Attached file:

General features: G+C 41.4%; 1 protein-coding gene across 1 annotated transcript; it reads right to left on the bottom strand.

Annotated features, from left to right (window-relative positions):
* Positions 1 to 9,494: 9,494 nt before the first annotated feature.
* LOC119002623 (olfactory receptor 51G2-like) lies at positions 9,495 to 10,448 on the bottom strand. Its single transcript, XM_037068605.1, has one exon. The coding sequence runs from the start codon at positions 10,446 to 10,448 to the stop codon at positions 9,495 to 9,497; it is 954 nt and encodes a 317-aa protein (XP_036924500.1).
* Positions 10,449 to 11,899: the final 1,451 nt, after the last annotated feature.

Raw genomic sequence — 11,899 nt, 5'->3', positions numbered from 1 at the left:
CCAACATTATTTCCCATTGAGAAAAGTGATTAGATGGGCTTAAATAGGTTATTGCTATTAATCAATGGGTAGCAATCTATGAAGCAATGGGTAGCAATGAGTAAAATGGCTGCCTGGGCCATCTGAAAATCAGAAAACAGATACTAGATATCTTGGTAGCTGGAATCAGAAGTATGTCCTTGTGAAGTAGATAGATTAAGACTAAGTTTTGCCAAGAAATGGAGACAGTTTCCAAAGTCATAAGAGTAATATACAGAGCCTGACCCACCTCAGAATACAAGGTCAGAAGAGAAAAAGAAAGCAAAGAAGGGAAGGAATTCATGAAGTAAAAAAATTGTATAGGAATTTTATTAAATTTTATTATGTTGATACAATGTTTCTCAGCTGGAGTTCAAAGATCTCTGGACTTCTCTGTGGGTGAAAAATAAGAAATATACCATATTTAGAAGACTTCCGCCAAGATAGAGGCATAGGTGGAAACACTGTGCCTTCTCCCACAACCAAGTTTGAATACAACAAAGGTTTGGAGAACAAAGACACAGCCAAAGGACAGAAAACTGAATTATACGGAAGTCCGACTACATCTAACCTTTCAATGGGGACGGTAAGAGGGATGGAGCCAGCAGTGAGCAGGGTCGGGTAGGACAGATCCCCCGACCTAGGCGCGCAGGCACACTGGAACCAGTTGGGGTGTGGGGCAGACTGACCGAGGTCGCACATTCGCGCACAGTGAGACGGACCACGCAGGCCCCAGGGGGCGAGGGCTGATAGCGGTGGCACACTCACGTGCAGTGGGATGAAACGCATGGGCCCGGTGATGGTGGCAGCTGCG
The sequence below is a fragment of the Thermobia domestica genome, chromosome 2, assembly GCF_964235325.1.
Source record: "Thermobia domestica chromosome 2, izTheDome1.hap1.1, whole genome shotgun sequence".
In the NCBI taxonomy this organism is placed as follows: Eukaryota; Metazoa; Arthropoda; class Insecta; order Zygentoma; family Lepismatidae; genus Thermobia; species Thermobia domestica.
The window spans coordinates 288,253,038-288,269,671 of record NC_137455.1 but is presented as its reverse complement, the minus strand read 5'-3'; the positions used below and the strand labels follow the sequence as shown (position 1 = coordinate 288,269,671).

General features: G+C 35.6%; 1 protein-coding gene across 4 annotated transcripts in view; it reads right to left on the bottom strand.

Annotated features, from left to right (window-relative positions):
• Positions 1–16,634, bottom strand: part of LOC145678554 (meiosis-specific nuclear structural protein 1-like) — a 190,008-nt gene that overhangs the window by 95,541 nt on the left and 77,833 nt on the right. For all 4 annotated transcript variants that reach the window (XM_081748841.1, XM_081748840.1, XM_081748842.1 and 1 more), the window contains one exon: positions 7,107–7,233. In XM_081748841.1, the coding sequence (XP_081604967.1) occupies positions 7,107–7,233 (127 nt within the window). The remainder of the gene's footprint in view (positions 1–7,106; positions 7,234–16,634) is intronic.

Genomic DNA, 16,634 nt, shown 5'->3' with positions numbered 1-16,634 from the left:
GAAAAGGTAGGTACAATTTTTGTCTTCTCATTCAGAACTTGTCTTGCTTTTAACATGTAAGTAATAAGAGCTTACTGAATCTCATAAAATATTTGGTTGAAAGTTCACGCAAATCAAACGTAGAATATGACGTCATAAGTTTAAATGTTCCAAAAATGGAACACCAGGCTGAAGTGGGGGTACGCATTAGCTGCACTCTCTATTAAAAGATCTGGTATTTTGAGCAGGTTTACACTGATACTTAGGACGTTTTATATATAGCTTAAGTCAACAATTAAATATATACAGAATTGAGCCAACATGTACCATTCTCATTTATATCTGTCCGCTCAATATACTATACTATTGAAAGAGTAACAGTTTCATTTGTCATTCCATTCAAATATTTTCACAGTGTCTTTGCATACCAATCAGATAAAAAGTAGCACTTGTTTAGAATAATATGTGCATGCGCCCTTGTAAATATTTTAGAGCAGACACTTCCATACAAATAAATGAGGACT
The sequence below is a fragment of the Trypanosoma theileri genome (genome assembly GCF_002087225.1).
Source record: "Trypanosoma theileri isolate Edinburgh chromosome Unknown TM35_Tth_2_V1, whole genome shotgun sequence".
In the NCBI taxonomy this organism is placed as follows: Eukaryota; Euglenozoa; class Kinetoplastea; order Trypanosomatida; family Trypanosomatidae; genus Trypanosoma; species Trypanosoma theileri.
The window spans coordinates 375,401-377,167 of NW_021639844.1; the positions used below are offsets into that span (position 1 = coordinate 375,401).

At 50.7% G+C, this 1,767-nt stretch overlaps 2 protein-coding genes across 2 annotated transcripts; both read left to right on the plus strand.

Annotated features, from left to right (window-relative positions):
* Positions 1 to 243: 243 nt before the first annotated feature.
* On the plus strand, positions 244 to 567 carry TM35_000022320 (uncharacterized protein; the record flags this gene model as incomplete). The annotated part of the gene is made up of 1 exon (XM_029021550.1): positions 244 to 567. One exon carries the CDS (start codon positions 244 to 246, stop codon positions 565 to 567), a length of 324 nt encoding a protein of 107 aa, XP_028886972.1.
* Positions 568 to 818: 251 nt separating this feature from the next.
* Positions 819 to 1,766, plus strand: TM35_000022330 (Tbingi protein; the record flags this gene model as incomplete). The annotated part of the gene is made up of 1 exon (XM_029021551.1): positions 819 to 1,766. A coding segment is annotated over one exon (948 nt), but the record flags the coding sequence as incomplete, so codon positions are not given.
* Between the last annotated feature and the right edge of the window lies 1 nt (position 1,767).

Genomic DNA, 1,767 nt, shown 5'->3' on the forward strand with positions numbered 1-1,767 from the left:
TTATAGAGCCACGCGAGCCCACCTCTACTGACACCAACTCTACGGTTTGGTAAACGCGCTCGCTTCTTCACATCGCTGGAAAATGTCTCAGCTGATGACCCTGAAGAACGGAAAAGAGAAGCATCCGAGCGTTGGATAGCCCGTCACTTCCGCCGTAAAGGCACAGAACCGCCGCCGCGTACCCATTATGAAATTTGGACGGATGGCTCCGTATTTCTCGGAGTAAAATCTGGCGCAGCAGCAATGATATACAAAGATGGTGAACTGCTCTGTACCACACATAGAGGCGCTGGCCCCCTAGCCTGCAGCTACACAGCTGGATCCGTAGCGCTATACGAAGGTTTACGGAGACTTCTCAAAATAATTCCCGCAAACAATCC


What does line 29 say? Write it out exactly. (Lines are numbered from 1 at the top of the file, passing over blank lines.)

TTATAGAGCCACGCGAGCCCACCTCTACTGACACCAACTCTACGGTTTGGTAAACGCGCTCGCTTCTTCACATCGCTGGAAAATGTCTCAGCTGATGACCCTGAAGAACGGAAAAGAGAAGCATCCGAGCGTTGGATAGCCCGTCACTTCCGCCGTAAAGGCACAGAACCGCCGCCGCGTACCCATTATGAAATTTGGACGGATGGCTCCGTATTTCTCGGAGTAAAATCTGGCGCAGCAGCAATGATATACAAAGATGGTGAACTGCTCTGTACCACACATAGAGGCGCTGGCCCCCTAGCCTGCAGCTACACAGCTGGATCCGTAGCGCTATACGAAGGTTTACGGAGACTTCTCAAAATAATTCCCGCAAACAATCC